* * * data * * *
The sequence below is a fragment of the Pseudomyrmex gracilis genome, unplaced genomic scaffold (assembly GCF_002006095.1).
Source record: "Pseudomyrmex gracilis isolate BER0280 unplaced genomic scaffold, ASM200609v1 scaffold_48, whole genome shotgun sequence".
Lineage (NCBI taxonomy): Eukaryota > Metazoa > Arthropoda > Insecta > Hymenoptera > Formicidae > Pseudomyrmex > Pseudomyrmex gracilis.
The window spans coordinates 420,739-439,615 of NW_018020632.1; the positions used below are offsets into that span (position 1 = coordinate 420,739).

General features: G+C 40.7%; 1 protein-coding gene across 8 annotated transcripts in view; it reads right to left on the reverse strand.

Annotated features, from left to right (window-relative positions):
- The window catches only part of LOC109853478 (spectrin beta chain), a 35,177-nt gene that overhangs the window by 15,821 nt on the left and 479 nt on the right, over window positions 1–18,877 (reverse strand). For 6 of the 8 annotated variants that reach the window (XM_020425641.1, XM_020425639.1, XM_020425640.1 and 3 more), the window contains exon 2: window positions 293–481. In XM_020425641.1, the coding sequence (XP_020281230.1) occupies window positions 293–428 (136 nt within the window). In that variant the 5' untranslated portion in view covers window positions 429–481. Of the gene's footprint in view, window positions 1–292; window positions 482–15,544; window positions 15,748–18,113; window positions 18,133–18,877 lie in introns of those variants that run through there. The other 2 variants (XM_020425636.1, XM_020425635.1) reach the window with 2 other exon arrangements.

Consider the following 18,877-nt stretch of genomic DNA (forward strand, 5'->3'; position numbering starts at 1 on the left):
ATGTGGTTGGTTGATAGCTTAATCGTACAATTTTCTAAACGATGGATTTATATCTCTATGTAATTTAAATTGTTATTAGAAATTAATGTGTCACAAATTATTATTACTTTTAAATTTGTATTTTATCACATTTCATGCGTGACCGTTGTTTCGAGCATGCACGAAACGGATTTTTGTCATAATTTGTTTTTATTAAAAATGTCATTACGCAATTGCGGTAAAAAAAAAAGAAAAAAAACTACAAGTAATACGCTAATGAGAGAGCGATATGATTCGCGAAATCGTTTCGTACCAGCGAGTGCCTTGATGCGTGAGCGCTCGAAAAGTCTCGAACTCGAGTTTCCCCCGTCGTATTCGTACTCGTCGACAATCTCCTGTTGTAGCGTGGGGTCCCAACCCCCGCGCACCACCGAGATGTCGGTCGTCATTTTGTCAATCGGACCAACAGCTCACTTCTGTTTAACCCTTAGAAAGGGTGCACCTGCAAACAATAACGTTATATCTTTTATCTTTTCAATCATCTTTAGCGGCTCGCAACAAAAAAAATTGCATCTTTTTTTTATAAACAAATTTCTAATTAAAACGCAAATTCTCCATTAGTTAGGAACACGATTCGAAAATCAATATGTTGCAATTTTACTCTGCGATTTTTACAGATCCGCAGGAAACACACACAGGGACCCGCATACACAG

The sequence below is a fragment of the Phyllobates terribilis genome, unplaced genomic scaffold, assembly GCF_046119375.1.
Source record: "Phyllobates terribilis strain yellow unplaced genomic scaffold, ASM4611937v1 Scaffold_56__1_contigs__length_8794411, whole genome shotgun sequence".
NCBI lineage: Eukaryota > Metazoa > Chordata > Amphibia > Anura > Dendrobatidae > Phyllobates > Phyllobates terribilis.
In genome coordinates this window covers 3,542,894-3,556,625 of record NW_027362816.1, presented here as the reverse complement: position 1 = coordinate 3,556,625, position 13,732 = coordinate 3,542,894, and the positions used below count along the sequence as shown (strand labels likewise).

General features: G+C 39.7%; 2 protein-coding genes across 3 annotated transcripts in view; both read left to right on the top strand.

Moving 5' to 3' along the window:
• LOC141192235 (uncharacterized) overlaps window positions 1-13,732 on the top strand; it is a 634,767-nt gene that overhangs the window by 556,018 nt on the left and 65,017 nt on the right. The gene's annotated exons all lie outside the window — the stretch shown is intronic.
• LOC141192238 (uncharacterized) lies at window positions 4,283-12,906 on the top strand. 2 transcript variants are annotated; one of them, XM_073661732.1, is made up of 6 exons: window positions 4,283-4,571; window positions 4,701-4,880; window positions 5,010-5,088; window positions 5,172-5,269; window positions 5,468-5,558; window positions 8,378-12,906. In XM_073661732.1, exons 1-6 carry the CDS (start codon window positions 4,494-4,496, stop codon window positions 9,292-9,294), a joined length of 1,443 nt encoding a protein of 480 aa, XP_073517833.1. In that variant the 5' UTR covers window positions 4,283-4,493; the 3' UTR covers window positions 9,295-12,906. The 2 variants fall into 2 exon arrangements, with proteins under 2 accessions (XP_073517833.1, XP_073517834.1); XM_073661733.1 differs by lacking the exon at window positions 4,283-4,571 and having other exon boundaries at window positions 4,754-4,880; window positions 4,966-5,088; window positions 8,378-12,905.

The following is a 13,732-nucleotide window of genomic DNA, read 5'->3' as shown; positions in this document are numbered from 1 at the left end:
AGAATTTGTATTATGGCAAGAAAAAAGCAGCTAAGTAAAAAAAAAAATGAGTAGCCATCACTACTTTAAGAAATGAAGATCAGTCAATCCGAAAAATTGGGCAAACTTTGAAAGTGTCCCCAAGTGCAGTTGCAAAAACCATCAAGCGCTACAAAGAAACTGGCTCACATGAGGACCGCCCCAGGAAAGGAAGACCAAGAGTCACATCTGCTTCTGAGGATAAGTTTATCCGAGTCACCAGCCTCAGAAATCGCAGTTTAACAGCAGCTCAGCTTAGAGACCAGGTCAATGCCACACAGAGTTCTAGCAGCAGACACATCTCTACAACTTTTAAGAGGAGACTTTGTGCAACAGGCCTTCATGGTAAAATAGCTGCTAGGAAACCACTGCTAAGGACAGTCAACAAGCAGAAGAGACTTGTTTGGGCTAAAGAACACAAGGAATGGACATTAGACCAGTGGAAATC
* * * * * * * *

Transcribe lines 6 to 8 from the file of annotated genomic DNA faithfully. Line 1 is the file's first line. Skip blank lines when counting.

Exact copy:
Annotated features, from left to right (window-relative positions):
- The window catches only part of LOC109853478 (spectrin beta chain), a 35,177-nt gene that overhangs the window by 15,821 nt on the left and 479 nt on the right, over window positions 1–18,877 (reverse strand). For 6 of the 8 annotated variants that reach the window (XM_020425641.1, XM_020425639.1, XM_020425640.1 and 3 more), the window contains exon 2: window positions 293–481. In XM_020425641.1, the coding sequence (XP_020281230.1) occupies window positions 293–428 (136 nt within the window). In that variant the 5' untranslated portion in view covers window positions 429–481. Of the gene's footprint in view, window positions 1–292; window positions 482–15,544; window positions 15,748–18,113; window positions 18,133–18,877 lie in introns of those variants that run through there. The other 2 variants (XM_020425636.1, XM_020425635.1) reach the window with 2 other exon arrangements.

Consider the following 18,877-nt stretch of genomic DNA (forward strand, 5'->3'; position numbering starts at 1 on the left):